Telehealth Expansion

As expected, telehealth investment and expansion is a key portion of the act. The CARES Act appropriates $200 million in new funding to the Federal Communications Commission (FCC) to “support efforts of health care providers to address coronavirus by providing telecommunications services, information services and devices necessary to enable the provision of telehealth services during an emergency period.” The FCC is expected to use these funds to boost Skype-style health checkups by investing in services and devices that help health care providers connect remotely with patients, most likely through its existing Rural Health Care Program. 

The legislation would require the HHS secretary to develop and implement a new rule for Federally Qualified Health Centers (FQHCs) and Rural Health Clinics (RHCs) that provide telehealth services to eligible patients. FQHCs and RHCs are not currently authorized to act as the distant site (the site that furnishes telehealth service to an eligible Telehealth individual), but this will change under the CARES Act. Payment rates will be based on payments that currently apply to comparable Telehealth services under the physician fee schedule, and not at the increased special payment rate for such entities. 

The law will also allow Medicare beneficiaries to use telehealth services regardless of whether they have seen the provider in-person in the preceding three years. Current face-to-face visit requirements for home dialysis patients and for the recertification of eligibility for hospice care will also be temporarily waived. These statutory relaxations come after last week’s significant federal and state relaxations on telehealth laws, which we’ve recently outlined here.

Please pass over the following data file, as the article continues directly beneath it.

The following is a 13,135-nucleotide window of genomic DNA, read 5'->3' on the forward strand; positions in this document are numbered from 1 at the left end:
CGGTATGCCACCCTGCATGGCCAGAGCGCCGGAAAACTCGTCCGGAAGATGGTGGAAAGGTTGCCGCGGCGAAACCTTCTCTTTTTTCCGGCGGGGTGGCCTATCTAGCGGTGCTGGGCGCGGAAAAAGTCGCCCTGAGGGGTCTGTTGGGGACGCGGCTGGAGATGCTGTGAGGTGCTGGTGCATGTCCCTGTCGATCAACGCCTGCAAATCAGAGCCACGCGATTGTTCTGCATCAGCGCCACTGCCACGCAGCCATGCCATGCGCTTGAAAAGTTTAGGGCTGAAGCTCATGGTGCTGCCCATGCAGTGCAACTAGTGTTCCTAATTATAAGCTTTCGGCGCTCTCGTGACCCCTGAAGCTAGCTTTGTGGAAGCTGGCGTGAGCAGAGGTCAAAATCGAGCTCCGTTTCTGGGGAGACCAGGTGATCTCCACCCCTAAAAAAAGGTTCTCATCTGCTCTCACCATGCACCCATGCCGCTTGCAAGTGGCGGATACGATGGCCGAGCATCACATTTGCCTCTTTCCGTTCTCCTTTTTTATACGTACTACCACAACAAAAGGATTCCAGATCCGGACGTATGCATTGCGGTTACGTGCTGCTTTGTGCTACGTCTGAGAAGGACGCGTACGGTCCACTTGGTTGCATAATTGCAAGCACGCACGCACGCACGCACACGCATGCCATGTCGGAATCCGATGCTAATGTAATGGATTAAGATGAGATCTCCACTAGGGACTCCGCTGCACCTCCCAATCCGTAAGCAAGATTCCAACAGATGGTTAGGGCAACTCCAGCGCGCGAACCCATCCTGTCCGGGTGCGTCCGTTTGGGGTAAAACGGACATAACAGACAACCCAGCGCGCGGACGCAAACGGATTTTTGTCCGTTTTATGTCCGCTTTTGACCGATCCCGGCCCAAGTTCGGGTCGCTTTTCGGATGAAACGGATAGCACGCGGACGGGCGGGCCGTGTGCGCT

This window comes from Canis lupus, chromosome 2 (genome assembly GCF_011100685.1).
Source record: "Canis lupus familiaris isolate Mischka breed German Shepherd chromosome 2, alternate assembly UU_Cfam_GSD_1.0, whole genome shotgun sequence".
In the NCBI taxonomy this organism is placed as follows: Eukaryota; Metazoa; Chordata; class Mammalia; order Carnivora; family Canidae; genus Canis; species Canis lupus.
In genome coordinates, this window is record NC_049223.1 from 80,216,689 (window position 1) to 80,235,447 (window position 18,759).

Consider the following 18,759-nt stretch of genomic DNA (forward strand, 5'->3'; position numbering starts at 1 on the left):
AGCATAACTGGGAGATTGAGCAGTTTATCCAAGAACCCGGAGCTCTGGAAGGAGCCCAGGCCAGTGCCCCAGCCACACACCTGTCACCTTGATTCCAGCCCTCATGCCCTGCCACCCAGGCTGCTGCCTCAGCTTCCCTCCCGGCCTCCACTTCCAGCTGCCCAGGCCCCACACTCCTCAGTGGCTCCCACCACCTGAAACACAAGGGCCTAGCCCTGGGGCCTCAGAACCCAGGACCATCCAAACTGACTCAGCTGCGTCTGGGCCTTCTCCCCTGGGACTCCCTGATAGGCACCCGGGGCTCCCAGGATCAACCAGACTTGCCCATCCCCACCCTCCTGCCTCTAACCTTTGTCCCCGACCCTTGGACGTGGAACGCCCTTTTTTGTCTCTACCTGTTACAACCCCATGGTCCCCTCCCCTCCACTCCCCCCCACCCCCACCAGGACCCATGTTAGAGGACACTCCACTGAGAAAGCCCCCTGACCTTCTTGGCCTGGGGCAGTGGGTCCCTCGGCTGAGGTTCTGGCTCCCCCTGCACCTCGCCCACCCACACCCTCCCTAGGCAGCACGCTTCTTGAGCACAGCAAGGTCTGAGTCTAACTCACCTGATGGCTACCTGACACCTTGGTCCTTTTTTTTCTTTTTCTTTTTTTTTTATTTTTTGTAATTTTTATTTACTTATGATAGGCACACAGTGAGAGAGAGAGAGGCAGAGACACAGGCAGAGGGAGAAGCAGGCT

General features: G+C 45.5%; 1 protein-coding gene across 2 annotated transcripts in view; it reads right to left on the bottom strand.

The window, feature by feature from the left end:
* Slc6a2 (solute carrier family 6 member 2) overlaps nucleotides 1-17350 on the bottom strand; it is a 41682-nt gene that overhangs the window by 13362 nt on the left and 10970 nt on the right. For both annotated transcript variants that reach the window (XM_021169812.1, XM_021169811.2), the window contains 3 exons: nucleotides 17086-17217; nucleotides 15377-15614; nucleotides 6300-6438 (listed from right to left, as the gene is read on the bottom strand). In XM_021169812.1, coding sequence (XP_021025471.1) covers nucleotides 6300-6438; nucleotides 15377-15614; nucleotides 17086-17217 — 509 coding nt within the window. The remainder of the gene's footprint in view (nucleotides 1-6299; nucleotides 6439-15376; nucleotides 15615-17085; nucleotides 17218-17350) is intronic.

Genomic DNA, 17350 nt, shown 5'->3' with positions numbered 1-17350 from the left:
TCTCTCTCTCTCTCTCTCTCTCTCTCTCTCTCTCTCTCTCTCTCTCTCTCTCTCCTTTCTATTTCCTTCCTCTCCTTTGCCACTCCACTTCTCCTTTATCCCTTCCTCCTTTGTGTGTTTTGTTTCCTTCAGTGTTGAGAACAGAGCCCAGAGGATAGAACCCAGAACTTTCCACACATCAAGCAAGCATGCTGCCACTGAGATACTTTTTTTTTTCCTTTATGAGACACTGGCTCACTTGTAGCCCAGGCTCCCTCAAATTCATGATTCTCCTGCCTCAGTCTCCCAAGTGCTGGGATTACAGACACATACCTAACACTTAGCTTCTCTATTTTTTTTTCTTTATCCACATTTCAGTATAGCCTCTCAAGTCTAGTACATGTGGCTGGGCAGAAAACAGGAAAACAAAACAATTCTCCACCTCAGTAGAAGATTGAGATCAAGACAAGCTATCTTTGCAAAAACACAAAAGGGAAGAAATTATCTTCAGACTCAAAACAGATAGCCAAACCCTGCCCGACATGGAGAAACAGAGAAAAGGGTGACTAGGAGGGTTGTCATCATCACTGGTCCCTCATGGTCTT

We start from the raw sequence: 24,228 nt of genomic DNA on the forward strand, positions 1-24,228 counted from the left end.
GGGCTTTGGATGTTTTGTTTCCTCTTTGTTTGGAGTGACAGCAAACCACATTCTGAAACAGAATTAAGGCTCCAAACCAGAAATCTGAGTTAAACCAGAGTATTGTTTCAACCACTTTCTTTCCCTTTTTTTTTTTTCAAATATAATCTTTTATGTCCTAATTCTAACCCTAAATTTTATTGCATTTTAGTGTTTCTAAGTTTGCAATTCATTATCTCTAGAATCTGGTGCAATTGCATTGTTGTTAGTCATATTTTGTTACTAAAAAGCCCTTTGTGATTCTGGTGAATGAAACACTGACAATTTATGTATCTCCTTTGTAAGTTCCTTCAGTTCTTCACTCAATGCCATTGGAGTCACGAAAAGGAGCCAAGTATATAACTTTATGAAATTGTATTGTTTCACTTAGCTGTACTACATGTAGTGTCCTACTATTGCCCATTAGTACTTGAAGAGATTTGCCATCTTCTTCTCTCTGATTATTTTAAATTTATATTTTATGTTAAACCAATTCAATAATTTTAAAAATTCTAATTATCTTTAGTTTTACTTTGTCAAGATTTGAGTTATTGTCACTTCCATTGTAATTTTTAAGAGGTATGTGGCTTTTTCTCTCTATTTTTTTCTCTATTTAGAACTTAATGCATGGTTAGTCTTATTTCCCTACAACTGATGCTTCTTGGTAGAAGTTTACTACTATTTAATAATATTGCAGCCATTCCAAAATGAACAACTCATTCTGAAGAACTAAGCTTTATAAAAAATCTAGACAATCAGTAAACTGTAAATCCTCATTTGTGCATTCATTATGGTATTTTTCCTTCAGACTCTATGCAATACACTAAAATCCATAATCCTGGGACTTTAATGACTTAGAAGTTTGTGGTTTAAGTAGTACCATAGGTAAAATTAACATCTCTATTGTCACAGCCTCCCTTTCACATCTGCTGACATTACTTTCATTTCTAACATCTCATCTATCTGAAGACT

Amie K. Alexander's practice is focused in the area of healthcare where she works primarily on various corporate and compliance matters. She drafts and reviews policies to ensure compliance with federal healthcare regulations such as HIPAA, Stark I and Stark II, Anti-Kickback and Medicare/Medicaid reimbursement.

Disclaimer: The information included here is provided for general informational purposes only and should not be a substitute for legal advice nor is it intended to be a substitute for legal counsel. For more information or if you have further questions, please contact one of our Attorneys.

1f4dc96c-18b3-4448-9cb2-53a3cafb6648
12fb7332-0766-438d-a16f-4068828ff801

_____________________________________________________________________________________

LABOR & EMPLOYMENT

CARES Act - What Does It Means to Healthcare Providers?

March 27, 2020

By Amie K. Alexander

The Coronavirus Aid, Relief, and Economic Security Act (CARES Act) allocates $100 billion in emergency funding to healthcare providers for treating patients infected with COVID-19 and mitigating financial losses stemming from the pandemic. The legislation sets few parameters for how the Federal Department of Health and Human Services (HHS) is to distribute the funds, but it does stipulate that the money can be used for medical supplies and equipment, such as masks and other protective gear, as well as construction, to help deal with an expected patient surge. Additional funds are allocated to address shortages of critical medical supplies and drugs, as well as to expand payments to hospitals and Telehealth efforts.  

Medical Supplies and Drug Shortages

The CARES Act allocates $16 billion to replenish the Strategic National Stockpile supply of pharmaceuticals, personal protective equipment and other medical supplies, which are distributed to state and local health agencies, hospitals and other healthcare entities facing shortages during emergencies. An additional $1 billion is allocated for the Defense Production Act to bolster domestic supply chains to ramp up production of personal protective equipment, ventilators, and other urgently needed medical supplies.